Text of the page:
​Fraud probe into human rights group | Phnom Penh Post

Fraud probe into human rights group


Publication date
15 March 2002 | 07:00 ICT

Reporter : Robert Carmichael

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ONE of Cambodia's leading human rights organizations is being investigated by auditing

firm Price WaterhouseCoopers (PwC) for fraud and misuse of donor funds.

Staff at the Cambodian Institute of Human Rights (CIHR) also told the Post that death

threats had been made to discourage people from speaking out on the issue.

Allegations have been made that thousands of dollars were fraudulently charged as

expenses to donors for items such as translation fees and vehicle hire. At least

$20,000 also ended up, unknown to donors, in an off-budget bank account. A source

at CIHR, which is headed by Kassie Neou, said it might never be known how much money

was involved.

The Post has obtained a copy of the minutes of a January 14 meeting between CIHR

and donor representatives from Canada's CIDA, the EU, the Japanese Embassy, ForumSYD,

and the Asia Foundation.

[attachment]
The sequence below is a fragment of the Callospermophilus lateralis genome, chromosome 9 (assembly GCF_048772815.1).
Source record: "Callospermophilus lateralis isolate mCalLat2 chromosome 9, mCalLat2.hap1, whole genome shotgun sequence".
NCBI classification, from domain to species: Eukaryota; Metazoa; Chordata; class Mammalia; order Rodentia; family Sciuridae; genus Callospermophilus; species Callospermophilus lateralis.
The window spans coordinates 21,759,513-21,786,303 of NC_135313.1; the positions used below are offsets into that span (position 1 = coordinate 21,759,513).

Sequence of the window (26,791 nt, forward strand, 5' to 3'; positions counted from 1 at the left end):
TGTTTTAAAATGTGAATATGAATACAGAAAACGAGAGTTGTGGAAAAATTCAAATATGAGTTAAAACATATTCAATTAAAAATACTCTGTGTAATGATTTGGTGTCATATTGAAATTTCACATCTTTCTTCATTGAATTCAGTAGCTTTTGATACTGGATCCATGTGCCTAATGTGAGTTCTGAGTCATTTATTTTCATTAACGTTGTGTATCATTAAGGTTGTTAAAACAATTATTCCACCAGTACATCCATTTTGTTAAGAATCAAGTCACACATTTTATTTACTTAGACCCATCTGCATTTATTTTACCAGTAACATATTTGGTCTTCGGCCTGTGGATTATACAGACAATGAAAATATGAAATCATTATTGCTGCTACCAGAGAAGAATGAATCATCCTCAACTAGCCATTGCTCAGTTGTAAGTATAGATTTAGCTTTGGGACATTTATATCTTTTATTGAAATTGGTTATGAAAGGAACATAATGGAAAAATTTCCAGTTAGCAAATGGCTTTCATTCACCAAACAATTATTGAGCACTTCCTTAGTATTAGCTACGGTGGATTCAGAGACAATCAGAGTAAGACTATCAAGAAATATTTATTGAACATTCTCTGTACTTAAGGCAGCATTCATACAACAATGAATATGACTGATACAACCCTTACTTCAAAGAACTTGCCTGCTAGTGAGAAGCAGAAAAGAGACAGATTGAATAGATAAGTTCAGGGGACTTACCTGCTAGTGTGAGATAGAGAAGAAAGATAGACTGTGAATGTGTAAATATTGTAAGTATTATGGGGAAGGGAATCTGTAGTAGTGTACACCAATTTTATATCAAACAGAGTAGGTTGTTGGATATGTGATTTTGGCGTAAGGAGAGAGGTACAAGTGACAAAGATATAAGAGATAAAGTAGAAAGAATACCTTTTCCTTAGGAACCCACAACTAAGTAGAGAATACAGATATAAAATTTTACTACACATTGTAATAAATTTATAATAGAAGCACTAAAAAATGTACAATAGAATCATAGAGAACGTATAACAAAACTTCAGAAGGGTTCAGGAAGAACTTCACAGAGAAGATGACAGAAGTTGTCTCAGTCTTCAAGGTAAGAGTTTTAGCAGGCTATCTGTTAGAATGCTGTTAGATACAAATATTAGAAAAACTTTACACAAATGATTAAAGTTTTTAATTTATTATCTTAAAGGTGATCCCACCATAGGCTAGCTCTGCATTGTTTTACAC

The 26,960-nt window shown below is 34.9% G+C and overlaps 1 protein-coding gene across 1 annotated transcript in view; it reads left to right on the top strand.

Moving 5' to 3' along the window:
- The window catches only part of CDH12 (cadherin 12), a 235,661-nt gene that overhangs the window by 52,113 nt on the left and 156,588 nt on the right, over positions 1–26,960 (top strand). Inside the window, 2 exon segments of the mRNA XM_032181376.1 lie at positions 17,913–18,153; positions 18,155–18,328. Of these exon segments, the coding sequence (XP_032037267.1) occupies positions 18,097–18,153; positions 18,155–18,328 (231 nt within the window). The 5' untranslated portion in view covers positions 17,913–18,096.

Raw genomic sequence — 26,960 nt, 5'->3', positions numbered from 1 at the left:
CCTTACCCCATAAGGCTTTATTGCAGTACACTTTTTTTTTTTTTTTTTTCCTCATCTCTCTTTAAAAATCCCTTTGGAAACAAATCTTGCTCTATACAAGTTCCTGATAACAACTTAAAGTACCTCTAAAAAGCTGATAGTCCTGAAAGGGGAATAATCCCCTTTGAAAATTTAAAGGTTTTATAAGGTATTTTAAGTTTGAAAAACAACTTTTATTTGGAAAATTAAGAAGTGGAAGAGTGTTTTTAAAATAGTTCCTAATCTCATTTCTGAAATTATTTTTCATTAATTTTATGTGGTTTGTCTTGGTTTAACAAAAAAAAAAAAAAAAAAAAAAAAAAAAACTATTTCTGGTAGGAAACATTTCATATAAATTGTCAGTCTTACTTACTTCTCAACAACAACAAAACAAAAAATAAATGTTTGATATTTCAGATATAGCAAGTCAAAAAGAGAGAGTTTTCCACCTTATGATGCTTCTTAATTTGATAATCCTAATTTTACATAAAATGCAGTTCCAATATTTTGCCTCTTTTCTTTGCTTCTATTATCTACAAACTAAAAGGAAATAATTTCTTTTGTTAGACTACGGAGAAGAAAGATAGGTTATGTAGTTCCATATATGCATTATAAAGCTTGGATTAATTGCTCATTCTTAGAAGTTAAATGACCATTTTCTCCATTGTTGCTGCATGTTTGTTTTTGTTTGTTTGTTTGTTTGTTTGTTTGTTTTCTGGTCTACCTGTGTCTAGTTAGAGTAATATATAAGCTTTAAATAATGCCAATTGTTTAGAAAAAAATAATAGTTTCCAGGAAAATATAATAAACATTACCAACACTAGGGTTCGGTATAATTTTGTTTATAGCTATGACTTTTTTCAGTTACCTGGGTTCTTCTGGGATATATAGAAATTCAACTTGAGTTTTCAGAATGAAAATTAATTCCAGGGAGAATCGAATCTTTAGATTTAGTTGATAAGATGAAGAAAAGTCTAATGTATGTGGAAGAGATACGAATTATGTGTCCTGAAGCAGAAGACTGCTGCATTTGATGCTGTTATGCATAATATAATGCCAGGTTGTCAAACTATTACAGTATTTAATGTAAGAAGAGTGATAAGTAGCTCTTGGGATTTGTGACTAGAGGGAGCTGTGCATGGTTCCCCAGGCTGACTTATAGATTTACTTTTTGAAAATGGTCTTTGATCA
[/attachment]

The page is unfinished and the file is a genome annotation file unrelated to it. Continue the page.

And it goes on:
At the meeting Kassie, who is also the vice-chair of the National Election Committee,

accused CIHR's finance officer, Nhim Sakal, of fraud and said his director of operations,

Steven Pak, had signed fake staff contracts and other incriminating documents. Both

men have been suspended from their duties pending the outcome of the investigation,

as has Kassie.

At a staff meeting February 6, Kassie told his employees he had borrowed around $20,000

from an "off-budget account", known as a "Social Account".

Kassie confirmed to the Post March 14 that donors were unaware of the existence of

the account, but insisted any involvement he had with the account was done properly.

He said the money in the account had come from commissions on printing contracts

and on the rental of CIHR's office.

Rather than individuals pocketing the proceeds, Kassie said he agreed to set up the

Social Account to deal with loans to staff, funeral expenses of staff family members,

medical expenses, and small entertainment expenses which were not payable using donor


"That was our mistake," he said of the way the account, which was set up

around 1996, had been handled away from the view of donors. "We didn't know

how to do it, so we did not inform our donors." Kassie said he currently owed

around $1,000 and strongly denied any impropriety over the allegations sweeping the


CIHR staff have established a committee to deal with the issue, and are reportedly